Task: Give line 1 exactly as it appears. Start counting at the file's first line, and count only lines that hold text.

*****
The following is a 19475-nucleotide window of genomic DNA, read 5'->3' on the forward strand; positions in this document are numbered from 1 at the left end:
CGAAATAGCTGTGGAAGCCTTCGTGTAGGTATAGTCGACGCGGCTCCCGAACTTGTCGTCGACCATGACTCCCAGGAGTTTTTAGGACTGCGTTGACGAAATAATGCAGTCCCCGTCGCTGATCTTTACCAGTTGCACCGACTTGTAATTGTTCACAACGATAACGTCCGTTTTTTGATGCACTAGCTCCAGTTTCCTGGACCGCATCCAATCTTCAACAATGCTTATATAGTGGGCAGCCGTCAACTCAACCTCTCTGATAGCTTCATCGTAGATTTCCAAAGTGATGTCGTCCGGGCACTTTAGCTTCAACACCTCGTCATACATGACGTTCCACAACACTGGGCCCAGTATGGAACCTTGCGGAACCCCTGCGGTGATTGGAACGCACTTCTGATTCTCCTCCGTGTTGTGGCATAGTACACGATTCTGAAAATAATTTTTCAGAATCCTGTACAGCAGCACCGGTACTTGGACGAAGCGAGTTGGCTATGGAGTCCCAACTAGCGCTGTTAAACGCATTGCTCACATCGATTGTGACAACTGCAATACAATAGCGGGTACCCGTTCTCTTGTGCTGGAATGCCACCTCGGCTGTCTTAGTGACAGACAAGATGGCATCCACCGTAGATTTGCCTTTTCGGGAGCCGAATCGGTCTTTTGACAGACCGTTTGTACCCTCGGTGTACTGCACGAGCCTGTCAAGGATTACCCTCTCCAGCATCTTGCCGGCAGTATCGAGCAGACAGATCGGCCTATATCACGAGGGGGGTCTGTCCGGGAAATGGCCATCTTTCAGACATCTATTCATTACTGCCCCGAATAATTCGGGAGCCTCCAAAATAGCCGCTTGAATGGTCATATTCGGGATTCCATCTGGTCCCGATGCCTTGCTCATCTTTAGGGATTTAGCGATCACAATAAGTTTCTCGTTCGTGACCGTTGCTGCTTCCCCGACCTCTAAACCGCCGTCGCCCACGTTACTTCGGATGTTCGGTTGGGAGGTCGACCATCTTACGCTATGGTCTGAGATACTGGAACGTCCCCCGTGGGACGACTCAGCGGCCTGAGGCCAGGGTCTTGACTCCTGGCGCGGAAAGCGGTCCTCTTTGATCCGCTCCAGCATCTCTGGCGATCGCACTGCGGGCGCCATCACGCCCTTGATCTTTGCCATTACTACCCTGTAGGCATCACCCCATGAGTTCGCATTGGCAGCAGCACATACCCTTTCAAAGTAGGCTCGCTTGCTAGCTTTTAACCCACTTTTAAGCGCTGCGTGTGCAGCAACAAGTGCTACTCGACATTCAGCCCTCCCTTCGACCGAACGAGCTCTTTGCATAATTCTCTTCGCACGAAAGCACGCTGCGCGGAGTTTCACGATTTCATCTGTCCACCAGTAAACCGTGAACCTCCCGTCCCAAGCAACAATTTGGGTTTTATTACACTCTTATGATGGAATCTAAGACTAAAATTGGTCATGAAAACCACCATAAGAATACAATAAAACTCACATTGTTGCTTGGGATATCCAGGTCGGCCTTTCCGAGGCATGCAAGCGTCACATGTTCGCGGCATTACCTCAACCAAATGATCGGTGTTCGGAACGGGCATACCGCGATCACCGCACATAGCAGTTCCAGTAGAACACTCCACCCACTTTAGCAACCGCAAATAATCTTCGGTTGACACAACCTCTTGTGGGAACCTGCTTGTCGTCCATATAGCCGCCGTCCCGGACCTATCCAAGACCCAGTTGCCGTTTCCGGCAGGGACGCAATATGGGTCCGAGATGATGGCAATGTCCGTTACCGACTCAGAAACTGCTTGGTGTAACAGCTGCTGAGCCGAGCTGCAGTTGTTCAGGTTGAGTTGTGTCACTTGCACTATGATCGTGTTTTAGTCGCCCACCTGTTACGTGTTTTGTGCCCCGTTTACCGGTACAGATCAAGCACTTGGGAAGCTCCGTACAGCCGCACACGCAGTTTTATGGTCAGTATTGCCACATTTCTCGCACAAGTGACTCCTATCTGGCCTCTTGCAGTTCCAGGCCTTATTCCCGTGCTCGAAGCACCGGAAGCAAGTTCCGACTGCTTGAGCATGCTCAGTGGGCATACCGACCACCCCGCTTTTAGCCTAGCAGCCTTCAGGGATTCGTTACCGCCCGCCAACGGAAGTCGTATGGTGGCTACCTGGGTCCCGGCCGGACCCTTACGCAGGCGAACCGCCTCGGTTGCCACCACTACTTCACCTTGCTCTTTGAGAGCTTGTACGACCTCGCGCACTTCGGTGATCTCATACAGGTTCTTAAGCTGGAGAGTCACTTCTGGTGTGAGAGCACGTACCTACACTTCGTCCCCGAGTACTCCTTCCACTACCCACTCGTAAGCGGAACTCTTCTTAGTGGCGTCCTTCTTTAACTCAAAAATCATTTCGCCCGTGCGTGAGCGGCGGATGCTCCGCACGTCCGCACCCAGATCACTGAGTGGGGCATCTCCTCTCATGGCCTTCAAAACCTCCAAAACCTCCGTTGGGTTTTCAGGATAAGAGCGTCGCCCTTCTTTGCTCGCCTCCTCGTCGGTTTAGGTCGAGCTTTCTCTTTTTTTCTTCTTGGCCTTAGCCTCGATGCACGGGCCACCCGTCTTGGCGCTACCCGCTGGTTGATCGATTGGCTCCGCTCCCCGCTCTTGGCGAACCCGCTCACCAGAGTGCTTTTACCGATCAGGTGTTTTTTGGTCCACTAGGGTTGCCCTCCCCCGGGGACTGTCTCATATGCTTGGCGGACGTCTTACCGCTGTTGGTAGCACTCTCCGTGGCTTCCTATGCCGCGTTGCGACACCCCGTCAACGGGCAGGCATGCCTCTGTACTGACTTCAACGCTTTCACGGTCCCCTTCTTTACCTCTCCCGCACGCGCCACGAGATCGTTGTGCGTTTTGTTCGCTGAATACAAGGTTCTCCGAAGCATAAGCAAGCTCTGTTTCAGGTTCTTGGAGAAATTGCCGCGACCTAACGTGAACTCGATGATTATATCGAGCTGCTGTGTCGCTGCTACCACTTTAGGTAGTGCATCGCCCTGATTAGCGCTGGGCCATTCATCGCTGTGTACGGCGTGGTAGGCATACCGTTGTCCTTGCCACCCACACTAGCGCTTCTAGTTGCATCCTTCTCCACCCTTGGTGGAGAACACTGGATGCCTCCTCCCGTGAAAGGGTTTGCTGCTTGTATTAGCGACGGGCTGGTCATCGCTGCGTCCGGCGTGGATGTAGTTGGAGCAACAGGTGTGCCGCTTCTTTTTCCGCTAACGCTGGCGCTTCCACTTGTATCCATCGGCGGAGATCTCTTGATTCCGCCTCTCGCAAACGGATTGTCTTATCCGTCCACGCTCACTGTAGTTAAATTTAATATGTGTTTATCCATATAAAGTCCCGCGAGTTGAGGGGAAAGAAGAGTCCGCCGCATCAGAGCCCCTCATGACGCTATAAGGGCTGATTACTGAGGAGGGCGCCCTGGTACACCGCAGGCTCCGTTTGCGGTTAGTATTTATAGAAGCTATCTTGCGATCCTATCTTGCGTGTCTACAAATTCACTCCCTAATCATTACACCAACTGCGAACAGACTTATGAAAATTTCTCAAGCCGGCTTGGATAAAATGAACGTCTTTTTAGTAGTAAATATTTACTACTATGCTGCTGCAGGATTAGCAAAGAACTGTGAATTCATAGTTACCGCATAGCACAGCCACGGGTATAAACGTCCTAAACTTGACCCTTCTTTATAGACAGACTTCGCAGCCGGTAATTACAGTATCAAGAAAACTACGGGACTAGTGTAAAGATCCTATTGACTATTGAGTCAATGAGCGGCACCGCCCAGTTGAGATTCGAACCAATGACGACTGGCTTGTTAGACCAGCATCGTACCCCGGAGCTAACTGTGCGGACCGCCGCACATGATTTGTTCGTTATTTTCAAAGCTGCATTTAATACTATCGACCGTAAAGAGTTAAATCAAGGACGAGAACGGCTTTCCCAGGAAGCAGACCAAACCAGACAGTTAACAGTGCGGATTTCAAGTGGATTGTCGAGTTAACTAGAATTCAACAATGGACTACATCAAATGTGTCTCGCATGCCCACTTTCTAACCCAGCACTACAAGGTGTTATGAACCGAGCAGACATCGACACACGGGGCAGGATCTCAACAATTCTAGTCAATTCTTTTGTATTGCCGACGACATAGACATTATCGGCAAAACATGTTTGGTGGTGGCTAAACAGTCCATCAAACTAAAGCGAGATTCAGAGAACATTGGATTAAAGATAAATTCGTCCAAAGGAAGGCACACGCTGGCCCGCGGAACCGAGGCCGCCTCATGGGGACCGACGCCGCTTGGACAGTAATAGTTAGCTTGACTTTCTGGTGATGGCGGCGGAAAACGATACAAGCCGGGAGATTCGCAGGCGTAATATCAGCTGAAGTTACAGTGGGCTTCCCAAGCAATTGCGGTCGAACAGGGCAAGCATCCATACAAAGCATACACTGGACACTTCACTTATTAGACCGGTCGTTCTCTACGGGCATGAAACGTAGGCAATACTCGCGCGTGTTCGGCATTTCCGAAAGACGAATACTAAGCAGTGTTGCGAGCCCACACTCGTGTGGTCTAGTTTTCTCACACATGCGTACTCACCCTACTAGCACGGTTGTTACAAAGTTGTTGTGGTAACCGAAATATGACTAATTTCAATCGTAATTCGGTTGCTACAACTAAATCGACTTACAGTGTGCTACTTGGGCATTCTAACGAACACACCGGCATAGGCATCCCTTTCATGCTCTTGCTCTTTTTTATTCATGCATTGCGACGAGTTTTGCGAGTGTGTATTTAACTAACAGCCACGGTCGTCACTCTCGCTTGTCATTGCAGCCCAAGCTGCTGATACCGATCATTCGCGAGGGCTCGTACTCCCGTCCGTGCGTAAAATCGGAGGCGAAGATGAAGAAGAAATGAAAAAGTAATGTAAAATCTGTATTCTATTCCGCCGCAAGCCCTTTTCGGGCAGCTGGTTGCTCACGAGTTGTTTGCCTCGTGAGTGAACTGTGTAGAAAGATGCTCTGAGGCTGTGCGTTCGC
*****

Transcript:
The following is a 19475-nucleotide window of genomic DNA, read 5'->3' on the forward strand; positions in this document are numbered from 1 at the left end: